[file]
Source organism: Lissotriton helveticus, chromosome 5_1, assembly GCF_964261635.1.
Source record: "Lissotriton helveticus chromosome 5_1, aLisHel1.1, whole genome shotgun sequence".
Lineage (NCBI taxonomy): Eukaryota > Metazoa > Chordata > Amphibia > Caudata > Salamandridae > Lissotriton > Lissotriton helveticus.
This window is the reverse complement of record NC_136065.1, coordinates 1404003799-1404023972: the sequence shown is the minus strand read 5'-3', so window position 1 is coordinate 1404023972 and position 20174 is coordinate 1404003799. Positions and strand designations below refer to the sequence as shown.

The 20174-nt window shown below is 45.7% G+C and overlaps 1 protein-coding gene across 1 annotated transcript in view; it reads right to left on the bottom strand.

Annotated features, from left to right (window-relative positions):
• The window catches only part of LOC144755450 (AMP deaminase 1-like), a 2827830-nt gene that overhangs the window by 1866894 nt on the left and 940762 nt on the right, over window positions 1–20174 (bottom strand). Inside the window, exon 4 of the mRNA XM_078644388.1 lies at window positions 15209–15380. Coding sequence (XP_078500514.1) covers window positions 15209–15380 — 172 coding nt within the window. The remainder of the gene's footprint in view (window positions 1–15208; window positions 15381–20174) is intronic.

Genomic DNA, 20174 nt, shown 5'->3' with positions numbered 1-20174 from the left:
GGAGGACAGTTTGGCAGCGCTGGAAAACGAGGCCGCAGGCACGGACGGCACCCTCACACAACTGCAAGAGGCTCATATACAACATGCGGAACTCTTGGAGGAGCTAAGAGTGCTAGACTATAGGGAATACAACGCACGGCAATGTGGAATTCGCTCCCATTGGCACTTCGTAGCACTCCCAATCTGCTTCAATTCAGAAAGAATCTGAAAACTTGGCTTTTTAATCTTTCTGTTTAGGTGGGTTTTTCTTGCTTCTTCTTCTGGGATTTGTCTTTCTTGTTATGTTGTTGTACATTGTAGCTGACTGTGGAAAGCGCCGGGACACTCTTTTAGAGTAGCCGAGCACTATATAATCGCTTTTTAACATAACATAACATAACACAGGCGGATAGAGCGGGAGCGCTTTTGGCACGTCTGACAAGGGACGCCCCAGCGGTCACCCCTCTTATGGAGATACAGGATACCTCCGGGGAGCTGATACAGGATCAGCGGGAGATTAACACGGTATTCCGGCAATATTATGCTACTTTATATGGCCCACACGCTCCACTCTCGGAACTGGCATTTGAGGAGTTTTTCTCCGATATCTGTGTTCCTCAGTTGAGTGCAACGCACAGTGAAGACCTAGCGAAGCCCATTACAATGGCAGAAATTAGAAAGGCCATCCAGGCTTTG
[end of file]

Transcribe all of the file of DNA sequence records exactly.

Source organism: Lissotriton helveticus, chromosome 5_1, assembly GCF_964261635.1.
Source record: "Lissotriton helveticus chromosome 5_1, aLisHel1.1, whole genome shotgun sequence".
Lineage (NCBI taxonomy): Eukaryota > Metazoa > Chordata > Amphibia > Caudata > Salamandridae > Lissotriton > Lissotriton helveticus.
This window is the reverse complement of record NC_136065.1, coordinates 1404003799-1404023972: the sequence shown is the minus strand read 5'-3', so window position 1 is coordinate 1404023972 and position 20174 is coordinate 1404003799. Positions and strand designations below refer to the sequence as shown.

The 20174-nt window shown below is 45.7% G+C and overlaps 1 protein-coding gene across 1 annotated transcript in view; it reads right to left on the bottom strand.

Annotated features, from left to right (window-relative positions):
• The window catches only part of LOC144755450 (AMP deaminase 1-like), a 2827830-nt gene that overhangs the window by 1866894 nt on the left and 940762 nt on the right, over window positions 1–20174 (bottom strand). Inside the window, exon 4 of the mRNA XM_078644388.1 lies at window positions 15209–15380. Coding sequence (XP_078500514.1) covers window positions 15209–15380 — 172 coding nt within the window. The remainder of the gene's footprint in view (window positions 1–15208; window positions 15381–20174) is intronic.

Genomic DNA, 20174 nt, shown 5'->3' with positions numbered 1-20174 from the left:
GGAGGACAGTTTGGCAGCGCTGGAAAACGAGGCCGCAGGCACGGACGGCACCCTCACACAACTGCAAGAGGCTCATATACAACATGCGGAACTCTTGGAGGAGCTAAGAGTGCTAGACTATAGGGAATACAACGCACGGCAATGTGGAATTCGCTCCCATTGGCACTTCGTAGCACTCCCAATCTGCTTCAATTCAGAAAGAATCTGAAAACTTGGCTTTTTAATCTTTCTGTTTAGGTGGGTTTTTCTTGCTTCTTCTTCTGGGATTTGTCTTTCTTGTTATGTTGTTGTACATTGTAGCTGACTGTGGAAAGCGCCGGGACACTCTTTTAGAGTAGCCGAGCACTATATAATCGCTTTTTAACATAACATAACATAACACAGGCGGATAGAGCGGGAGCGCTTTTGGCACGTCTGACAAGGGACGCCCCAGCGGTCACCCCTCTTATGGAGATACAGGATACCTCCGGGGAGCTGATACAGGATCAGCGGGAGATTAACACGGTATTCCGGCAATATTATGCTACTTTATATGGCCCACACGCTCCACTCTCGGAACTGGCATTTGAGGAGTTTTTCTCCGATATCTGTGTTCCTCAGTTGAGTGCAACGCACAGTGAAGACCTAGCGAAGCCCATTACAATGGCAGAAATTAGAAAGGCCATCCAGGCTTTG